Citation: Bancopuma. "Much More Than a Buzz: An Experience with Changa (Smoked MAOI & DMT) (exp73648)". Erowid.org. Jan 5, 2012. erowid.org/exp/73648
While at Boom festival in Portugal this year, I encountered this stuff ‘Changa’ which I had never heard of before, being sold by an Australian guy. He described it as containing DMT, from the resin of DMT – rich Acacia leaves from Australia, a long with some MAOI in the form of harmaline, and some inert carrier plants. He said to smoke it as you would other herbs, a bong being the best means.
Needless to say, I bought some and saved for home. DMT in any form would get my interest, and the fact that this seemed to be very new on the scene, with very few people having actually heard of it, spiked my interest more. Apparently it is quite big in Australia, and I’ve heard something about Aborigines using Acacia in their rituals.
I wasn’t expecting much more then a buzz to be frank, as I was quite sure that DMT had to be vaporised in order to be effective. A little while after arriving back from our trip, one night my girlfriend and I decided to split the Changa between us.
We had taken a melatonin before hand, to promote a deep sleep and dreams, and because melatonin interacts with the pineal gland. I have also found that it interacts favourably with other psychoactives. The setting was my bedroom, with the light from one candle, incense burning and some Shpongle playing. We were both looking forward to it, but were a little anxious as well – DMT in any guise is serious stuff.
I smoked my half first in my glass pipe. After several lungfulls I rapidly felt my mind beginning to transform, but I aimed to smoke all of my half in one session, so I continued to take lungfulls.
I fell very quickly into a very powerful trance. I was launched out of my head into a dimension of incredible beauty. I seemed to be moving forward, flying at some speed, towards this morphing plasma of extremely bright light. The entire dimension was carved with abstract mandalas of colours and light, but the centre was lit the most intently. The geometric hallucinations that enveloped my being were awesome and beautiful. They didn’t seem to be random or meaningless, they seemed to positively hum with order and meaning, like a kind of visual language that I was unable to translate. I must state that this description is really crude, and the effects were really ineffable.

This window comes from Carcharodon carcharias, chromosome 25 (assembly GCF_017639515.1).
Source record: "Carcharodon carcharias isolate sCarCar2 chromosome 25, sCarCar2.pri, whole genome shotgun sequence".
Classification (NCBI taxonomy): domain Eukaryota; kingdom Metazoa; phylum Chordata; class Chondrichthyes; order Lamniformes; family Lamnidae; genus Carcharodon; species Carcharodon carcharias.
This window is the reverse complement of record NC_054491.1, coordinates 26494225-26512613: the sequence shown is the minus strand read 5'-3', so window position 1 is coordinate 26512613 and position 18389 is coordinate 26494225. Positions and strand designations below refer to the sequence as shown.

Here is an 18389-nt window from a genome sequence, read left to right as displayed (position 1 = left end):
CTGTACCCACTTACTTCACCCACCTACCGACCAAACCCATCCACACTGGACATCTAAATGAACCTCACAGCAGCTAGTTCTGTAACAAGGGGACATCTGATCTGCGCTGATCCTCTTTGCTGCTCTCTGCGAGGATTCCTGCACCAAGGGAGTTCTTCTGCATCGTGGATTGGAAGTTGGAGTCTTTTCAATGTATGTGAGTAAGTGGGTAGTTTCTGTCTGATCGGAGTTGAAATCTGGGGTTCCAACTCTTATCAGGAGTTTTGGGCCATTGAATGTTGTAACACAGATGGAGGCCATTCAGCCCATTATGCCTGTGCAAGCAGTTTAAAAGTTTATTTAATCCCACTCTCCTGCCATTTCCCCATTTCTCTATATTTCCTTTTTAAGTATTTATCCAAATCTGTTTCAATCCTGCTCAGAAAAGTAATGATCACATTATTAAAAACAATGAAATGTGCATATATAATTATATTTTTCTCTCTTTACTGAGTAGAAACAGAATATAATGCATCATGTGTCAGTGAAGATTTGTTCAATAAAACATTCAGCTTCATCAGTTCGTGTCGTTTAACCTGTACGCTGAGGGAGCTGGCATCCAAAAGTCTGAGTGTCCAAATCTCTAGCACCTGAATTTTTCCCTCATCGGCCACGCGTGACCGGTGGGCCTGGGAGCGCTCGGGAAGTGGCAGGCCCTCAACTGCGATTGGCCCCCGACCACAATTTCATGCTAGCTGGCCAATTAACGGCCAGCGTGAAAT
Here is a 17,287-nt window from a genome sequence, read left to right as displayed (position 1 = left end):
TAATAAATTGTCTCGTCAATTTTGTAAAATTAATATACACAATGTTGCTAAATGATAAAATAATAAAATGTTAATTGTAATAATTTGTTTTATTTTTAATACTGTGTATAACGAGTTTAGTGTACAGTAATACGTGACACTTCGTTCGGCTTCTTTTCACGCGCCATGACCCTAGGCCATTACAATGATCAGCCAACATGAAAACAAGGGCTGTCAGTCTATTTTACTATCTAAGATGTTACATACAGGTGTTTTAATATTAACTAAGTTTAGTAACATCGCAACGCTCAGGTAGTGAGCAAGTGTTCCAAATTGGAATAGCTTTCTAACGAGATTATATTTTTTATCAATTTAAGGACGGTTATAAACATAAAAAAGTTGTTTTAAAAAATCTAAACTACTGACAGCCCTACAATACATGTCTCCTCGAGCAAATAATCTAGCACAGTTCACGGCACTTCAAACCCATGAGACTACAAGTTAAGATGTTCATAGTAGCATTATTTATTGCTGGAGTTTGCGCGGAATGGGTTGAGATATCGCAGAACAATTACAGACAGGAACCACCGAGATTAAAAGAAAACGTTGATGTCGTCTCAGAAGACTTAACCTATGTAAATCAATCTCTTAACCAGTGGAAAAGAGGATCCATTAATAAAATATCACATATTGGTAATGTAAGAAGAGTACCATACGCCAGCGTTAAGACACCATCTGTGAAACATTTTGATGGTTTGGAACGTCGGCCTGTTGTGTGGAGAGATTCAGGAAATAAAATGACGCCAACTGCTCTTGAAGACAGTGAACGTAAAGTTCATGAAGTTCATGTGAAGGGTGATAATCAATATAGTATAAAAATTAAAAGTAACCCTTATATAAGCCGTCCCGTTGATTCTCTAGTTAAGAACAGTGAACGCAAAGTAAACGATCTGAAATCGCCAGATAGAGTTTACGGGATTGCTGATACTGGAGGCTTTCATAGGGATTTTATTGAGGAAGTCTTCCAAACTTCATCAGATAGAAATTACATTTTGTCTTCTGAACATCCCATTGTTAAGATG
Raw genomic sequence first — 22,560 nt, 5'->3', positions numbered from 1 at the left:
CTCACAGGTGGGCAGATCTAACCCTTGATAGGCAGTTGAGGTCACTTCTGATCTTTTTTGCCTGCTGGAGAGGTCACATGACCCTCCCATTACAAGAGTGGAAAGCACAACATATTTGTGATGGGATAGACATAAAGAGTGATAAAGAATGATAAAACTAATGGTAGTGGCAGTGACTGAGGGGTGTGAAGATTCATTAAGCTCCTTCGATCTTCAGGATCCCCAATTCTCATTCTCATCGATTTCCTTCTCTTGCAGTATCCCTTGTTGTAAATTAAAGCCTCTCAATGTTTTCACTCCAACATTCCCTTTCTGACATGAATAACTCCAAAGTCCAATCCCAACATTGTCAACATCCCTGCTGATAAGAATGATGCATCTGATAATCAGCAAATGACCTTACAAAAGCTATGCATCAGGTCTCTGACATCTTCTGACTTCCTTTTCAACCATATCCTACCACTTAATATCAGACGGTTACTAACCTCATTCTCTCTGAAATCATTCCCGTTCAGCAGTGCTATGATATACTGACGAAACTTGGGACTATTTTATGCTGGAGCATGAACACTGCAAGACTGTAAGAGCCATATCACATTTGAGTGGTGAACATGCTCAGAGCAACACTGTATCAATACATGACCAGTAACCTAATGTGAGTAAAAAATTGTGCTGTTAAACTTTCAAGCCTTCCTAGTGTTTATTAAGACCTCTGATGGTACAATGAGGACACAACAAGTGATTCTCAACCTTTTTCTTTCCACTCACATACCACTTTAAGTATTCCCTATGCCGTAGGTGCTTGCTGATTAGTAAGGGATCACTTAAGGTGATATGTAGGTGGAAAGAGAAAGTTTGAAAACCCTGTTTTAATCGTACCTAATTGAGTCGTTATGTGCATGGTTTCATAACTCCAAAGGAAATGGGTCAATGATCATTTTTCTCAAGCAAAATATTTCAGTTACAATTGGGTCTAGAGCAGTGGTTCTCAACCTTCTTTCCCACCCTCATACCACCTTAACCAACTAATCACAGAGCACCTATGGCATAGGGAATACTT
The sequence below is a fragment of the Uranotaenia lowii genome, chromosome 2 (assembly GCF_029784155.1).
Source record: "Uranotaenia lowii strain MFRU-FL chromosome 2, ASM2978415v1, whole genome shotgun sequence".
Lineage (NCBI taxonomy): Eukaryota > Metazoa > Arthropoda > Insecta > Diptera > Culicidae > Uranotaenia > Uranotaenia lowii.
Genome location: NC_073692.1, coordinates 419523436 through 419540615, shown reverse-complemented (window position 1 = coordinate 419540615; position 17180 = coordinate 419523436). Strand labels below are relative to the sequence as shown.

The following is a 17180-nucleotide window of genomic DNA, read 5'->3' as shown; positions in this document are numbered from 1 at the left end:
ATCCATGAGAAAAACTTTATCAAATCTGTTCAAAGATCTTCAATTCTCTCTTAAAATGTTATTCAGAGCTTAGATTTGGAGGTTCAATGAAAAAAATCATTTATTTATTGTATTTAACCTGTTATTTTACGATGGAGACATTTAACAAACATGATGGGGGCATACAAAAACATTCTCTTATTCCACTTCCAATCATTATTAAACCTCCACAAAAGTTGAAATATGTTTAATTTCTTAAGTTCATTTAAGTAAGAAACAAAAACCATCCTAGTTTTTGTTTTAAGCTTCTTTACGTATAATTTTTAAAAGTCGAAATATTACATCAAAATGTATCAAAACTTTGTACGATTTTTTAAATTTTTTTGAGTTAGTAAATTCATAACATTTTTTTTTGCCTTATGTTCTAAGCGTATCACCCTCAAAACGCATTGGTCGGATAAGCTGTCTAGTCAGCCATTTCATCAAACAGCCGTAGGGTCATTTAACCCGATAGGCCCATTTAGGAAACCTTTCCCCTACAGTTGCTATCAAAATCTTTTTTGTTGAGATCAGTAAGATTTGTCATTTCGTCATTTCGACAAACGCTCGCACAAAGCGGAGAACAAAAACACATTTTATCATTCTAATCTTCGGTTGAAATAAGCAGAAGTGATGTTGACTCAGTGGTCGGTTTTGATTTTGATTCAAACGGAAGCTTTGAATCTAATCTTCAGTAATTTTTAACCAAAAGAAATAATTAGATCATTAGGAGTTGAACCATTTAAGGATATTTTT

I tried to vocalise during this peak time. I have found that when smoking DMT, particularly while on other psychedelics such as LSD, mescaline, mushrooms etc., the use of sound from within you can have an incredibly profound effect on the experience. I make a simple droning sound, like playing a didgeridoo but just using my mouth. When I change the tone by moving my mouth, the visuals behind closed eyelids also change at exactly the same time, responding in complete symmetry. This is synesthesia par excellence – sound becomes completely visible and three dimensional – one can literally ‘see’ sound.
However, during the peak of this experience, it proved too powerful for me, and after a try I nestled down among the covers and let my mind soar. The trip seemed to have a different signature than just pure DMT extract – more grounded and earthy, less of ‘the fear’ than with pure DMT (I find this fear can be lessened by smoking out in nature). The trip also faded off more gently, and seemed to last a bit longer.
I was left with a very pleasant and positive afterglow, which may have been supplemented by the melatonin I took earlier – content and dreamy, with heightened senses – particularly of touch.
My girlfriend also had a very deep and beautiful experience, and while she was in her trance I played the didgeridoo to drive her trance, which she said worked amazingly. Given that Changa seems to be of Australian origin, it seems especially fitting to use the didgeridoo. The droning sound seems to be the best suited for driving the DMT trance.
After coming down from our trips we smoked a joint that seemed to complement the afterglow state very nicely.
The next day we smoked a little Changa residue left in the pipe during a sunny spell. While much less intense, the effects were still beautiful – the plant life and clouds were all transformed into living jewels, and again a nice afterglow followed the smoking.
I was very impressed with Changa, it completely blew away any of my expectations, and I am familiar with DMT and other psychedelics. I hypothesise it wouldn’t be that hard to make one’s own. If one were to get hold of some DMT – either extracted from Mimosa tenuiflora rootbark, or a high yielding species of Phalaris grass such as P. brachystachys or P. aquatica, then dissolve the DMT extract in ethanol or distilled water, then one could dropper the resulting solution onto Banisteriopsis caapi leaves. This should yield effective Changa.
One future experiment would be to try smoking Changa on a psychedelic such as mushrooms. In True Hallucinations, Terrence McKenna describes smoking B. caapi on mushrooms which resulted in glittering visuals, what he described as ‘vegetable television’. Smoking DMT on other psychedelics has a powerful synergistic effect, and mushrooms contain psilocybin (4Ho DMT) which is very similar chemically to DMT. Smoking both caapi, as an active MAOI, and DMT together while in a bemushroomed trance would surely yield a very interesting experience.
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